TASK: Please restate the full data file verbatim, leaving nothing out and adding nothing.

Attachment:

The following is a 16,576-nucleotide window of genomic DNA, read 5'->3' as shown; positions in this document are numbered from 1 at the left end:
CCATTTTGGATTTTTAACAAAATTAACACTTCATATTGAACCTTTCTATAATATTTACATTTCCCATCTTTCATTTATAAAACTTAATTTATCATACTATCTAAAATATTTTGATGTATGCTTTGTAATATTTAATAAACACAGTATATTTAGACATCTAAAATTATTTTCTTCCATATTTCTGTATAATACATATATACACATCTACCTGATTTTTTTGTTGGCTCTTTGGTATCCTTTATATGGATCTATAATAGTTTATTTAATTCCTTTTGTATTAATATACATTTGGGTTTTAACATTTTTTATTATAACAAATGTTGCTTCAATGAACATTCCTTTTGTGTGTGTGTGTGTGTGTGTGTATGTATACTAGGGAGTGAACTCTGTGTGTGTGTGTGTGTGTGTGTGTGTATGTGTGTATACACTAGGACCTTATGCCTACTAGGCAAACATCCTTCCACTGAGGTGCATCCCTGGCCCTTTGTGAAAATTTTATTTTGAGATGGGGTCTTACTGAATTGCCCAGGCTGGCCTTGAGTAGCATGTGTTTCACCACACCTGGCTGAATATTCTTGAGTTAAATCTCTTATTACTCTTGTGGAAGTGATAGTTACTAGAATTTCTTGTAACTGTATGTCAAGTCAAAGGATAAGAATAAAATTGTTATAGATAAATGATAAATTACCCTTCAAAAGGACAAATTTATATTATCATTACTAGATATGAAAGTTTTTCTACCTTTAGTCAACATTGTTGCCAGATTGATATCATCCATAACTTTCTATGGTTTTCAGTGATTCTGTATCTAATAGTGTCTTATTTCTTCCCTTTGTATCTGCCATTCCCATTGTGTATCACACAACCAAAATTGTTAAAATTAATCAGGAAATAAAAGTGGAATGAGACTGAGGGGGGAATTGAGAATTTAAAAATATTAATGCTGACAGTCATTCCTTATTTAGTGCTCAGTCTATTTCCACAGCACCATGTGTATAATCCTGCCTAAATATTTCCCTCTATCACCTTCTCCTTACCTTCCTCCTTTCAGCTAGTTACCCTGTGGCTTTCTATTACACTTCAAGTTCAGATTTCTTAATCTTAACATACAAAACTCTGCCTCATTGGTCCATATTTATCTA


The following is a 16,576-nucleotide window of genomic DNA, read 5'->3' as shown; positions in this document are numbered from 1 at the left end:
CCATTTTGGATTTTTAACAAAATTAACACTTCATATTGAACCTTTCTATAATATTTACATTTCCCATCTTTCATTTATAAAACTTAATTTATCATACTATCTAAAATATTTTGATGTATGCTTTGTAATATTTAATAAACACAGTATATTTAGACATCTAAAATTATTTTCTTCCATATTTCTGTATAATACATATATACACATCTACCTGATTTTTTTGTTGGCTCTTTGGTATCCTTTATATGGATCTATAATAGTTTATTTAATTCCTTTTGTATTAATATACATTTGGGTTTTAACATTTTTTATTATAACAAATGTTGCTTCAATGAACATTCCTTTTGTGTGTGTGTGTGTGTGTGTGTATGTATACTAGGGAGTGAACTCTGTGTGTGTGTGTGTGTGTGTGTGTGTATGTGTGTATACACTAGGACCTTATGCCTACTAGGCAAACATCCTTCCACTGAGGTGCATCCCTGGCCCTTTGTGAAAATTTTATTTTGAGATGGGGTCTTACTGAATTGCCCAGGCTGGCCTTGAGTAGCATGTGTTTCACCACACCTGGCTGAATATTCTTGAGTTAAATCTCTTATTACTCTTGTGGAAGTGATAGTTACTAGAATTTCTTGTAACTGTATGTCAAGTCAAAGGATAAGAATAAAATTGTTATAGATAAATGATAAATTACCCTTCAAAAGGACAAATTTATATTATCATTACTAGATATGAAAGTTTTTCTACCTTTAGTCAACATTGTTGCCAGATTGATATCATCCATAACTTTCTATGGTTTTCAGTGATTCTGTATCTAATAGTGTCTTATTTCTTCCCTTTGTATCTGCCATTCCCATTGTGTATCACACAACCAAAATTGTTAAAATTAATCAGGAAATAAAAGTGGAATGAGACTGAGGGGGGAATTGAGAATTTAAAAATATTAATGCTGACAGTCATTCCTTATTTAGTGCTCAGTCTATTTCCACAGCACCATGTGTATAATCCTGCCTAAATATTTCCCTCTATCACCTTCTCCTTACCTTCCTCCTTTCAGCTAGTTACCCTGTGGCTTTCTATTACACTTCAAGTTCAGATTTCTTAATCTTAACATACAAAACTCTGCCTCATTGGTCCATATTTATCTA